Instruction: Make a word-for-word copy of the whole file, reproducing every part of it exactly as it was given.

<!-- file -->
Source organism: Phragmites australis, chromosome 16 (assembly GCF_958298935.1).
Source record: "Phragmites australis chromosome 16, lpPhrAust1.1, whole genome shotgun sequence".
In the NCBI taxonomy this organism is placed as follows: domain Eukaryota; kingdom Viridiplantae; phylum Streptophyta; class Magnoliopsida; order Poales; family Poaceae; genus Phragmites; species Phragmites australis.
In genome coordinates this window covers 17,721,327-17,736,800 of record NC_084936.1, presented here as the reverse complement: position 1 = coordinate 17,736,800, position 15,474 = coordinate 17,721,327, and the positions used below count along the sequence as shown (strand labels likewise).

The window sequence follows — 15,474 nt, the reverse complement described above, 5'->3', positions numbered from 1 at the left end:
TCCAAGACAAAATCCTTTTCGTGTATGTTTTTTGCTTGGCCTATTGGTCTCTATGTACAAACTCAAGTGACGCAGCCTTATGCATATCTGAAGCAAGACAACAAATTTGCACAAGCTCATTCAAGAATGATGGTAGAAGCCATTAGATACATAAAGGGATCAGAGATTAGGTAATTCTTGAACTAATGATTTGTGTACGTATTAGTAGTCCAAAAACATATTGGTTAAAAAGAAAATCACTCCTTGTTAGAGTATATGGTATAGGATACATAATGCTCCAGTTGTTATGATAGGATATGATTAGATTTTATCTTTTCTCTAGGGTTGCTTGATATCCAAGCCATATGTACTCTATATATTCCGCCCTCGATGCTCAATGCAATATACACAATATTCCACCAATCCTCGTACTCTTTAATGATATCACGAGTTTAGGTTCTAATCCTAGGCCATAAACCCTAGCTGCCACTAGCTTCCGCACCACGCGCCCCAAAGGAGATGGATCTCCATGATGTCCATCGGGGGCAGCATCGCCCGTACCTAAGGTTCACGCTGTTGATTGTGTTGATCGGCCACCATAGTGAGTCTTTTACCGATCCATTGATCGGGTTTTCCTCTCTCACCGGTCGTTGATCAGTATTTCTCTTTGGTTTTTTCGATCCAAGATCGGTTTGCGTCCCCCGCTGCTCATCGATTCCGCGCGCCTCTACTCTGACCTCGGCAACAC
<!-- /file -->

Source organism: Phragmites australis, chromosome 16 (assembly GCF_958298935.1).
Source record: "Phragmites australis chromosome 16, lpPhrAust1.1, whole genome shotgun sequence".
In the NCBI taxonomy this organism is placed as follows: domain Eukaryota; kingdom Viridiplantae; phylum Streptophyta; class Magnoliopsida; order Poales; family Poaceae; genus Phragmites; species Phragmites australis.
In genome coordinates this window covers 17,721,327-17,736,800 of record NC_084936.1, presented here as the reverse complement: position 1 = coordinate 17,736,800, position 15,474 = coordinate 17,721,327, and the positions used below count along the sequence as shown (strand labels likewise).

The window sequence follows — 15,474 nt, the reverse complement described above, 5'->3', positions numbered from 1 at the left end:
TCCAAGACAAAATCCTTTTCGTGTATGTTTTTTGCTTGGCCTATTGGTCTCTATGTACAAACTCAAGTGACGCAGCCTTATGCATATCTGAAGCAAGACAACAAATTTGCACAAGCTCATTCAAGAATGATGGTAGAAGCCATTAGATACATAAAGGGATCAGAGATTAGGTAATTCTTGAACTAATGATTTGTGTACGTATTAGTAGTCCAAAAACATATTGGTTAAAAAGAAAATCACTCCTTGTTAGAGTATATGGTATAGGATACATAATGCTCCAGTTGTTATGATAGGATATGATTAGATTTTATCTTTTCTCTAGGGTTGCTTGATATCCAAGCCATATGTACTCTATATATTCCGCCCTCGATGCTCAATGCAATATACACAATATTCCACCAATCCTCGTACTCTTTAATGATATCACGAGTTTAGGTTCTAATCCTAGGCCATAAACCCTAGCTGCCACTAGCTTCCGCACCACGCGCCCCAAAGGAGATGGATCTCCATGATGTCCATCGGGGGCAGCATCGCCCGTACCTAAGGTTCACGCTGTTGATTGTGTTGATCGGCCACCATAGTGAGTCTTTTACCGATCCATTGATCGGGTTTTCCTCTCTCACCGGTCGTTGATCAGTATTTCTCTTTGGTTTTTTCGATCCAAGATCGGTTTGCGTCCCCCGCTGCTCATCGATTCCGCGCGCCTCTACTCTGACCTCGGCAACAC